Artist Geo Handy’s surprising medium and designs
by Laura Wolstenholme, photography by Mark Dyrud
Hold a piece of Geo Handy’s art, and you might think you’ve fallen into a fairy tale world; her work is that mysterious and authentic. What’s more, you’ll be touching, literally, Idaho’s wildest realm. Handy’s medium, the shed antlers of elk, deer and moose, originates from the Frank Church River of No Return Wilderness, Idaho’s central core. Her father, Dave Handy, with the help of his trained dog, travels through the wilderness collecting the antlers that are shed each year by these wild animals. Handy’s striking art that includes pendants, rings, buckles, ornaments and hats, is cut and carved from antler. She explains that when she cuts into an antler, she doesn’t know what to expect. Antlers are quite varied in quality, and Handy says she’d like to understand what makes some antlers usable, and some not—she suspects that diet has a role. Her ideal antler is “creamy white and dense, with very little marrow.” Some antlers have a lot of marrow, making them less usable. Her favorite antler is moose, though these are less common. Antlers of animals that have been killed are unusable because blood is still circulating through the antler.
Always artistic and visionary, Handy was inspired about 7 years ago to create a gift for a friend from an antler her father had brought home. She created an image of a tree, a design that she’s well known for now. Intrigued with the medium, Handy began to explore creating more ornaments and jewelry from antler. She first used a Dremel power tool that she found at a pawnshop, ultimately burning through a few until she purchased a Foredom flex shaft, the tool she uses now. She learned to incorporate other materials into her art such as gems, crushed materials, and silver. Through trial and error, and a lot of experimentation, Handy has created a body of work that has found customers and admirers. Handy’s style ranges from delicate to bold; but each creation is signatory, elaborate, and unique. Her jewelry is often worn as signature pieces for a special occasion or event. Handy says she likes the uniqueness, the originality of her medium and what she can create from it. She says she likes to create a design, and then push the elaboration even further. Her art, she says, is “not inspired by others’, but from her heart”; there’s really nothing to compare it to, and she prefers it that way.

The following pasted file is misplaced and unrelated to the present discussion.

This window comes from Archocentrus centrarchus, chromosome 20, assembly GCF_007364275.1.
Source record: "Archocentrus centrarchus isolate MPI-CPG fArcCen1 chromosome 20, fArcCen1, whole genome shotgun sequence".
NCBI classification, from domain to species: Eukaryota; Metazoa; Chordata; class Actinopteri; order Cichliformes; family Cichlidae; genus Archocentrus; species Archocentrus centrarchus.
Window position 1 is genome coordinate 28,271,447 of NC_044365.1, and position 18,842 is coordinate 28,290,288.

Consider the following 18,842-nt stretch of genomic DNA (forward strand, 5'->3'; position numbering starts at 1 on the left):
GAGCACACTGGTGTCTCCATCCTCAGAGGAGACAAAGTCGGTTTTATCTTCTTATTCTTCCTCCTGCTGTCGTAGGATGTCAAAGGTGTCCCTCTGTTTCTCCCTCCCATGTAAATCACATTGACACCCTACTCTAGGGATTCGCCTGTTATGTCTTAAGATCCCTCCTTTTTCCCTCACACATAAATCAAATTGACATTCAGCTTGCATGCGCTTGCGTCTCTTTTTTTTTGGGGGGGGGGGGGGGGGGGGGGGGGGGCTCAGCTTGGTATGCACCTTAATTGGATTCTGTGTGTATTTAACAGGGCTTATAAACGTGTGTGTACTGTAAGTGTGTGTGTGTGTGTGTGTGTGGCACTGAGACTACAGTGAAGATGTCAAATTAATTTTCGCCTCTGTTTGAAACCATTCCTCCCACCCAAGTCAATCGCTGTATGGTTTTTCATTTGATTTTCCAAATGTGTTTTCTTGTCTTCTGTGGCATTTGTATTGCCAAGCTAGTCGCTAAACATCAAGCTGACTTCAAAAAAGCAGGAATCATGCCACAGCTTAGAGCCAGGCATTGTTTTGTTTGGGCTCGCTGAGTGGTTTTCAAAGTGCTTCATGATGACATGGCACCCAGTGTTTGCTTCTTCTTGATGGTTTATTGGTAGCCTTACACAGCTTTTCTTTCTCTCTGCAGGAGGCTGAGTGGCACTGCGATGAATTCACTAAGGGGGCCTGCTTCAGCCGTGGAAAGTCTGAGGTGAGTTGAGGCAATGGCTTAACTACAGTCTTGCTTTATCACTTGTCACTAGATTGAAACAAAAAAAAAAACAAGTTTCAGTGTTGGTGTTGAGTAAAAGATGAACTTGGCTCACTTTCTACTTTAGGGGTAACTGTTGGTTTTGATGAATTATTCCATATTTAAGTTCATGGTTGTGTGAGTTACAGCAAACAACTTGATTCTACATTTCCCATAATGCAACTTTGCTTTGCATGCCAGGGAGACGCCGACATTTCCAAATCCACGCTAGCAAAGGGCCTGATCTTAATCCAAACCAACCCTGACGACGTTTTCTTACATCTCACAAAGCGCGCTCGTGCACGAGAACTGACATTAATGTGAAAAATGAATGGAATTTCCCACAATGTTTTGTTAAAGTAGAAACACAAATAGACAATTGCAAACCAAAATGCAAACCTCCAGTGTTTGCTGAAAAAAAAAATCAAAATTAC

As Handy’s antler art evolves, she follows new designs that occur to her, exploring and expressing the concepts as fully as possible. Sometimes an idea snowballs and opens up new opportunities. For example, her colorful, varied images of the state of Idaho have sparked interest in fashioning ornaments of other states. Her artistic vision is to keep on creating here in Boise, moving into higher-end jewelry and interior design such as wall art and handles. Handy has hired an assistant for help to keep up with the demand for her designs. And she’s looking for the right setting to display and sell her work in Idaho. Walk into Handy’s workshop, and you’ll see stacks and piles of whole and cut antlers, on tables, on counters. Her medium seems unlimited; so does her artistry and future.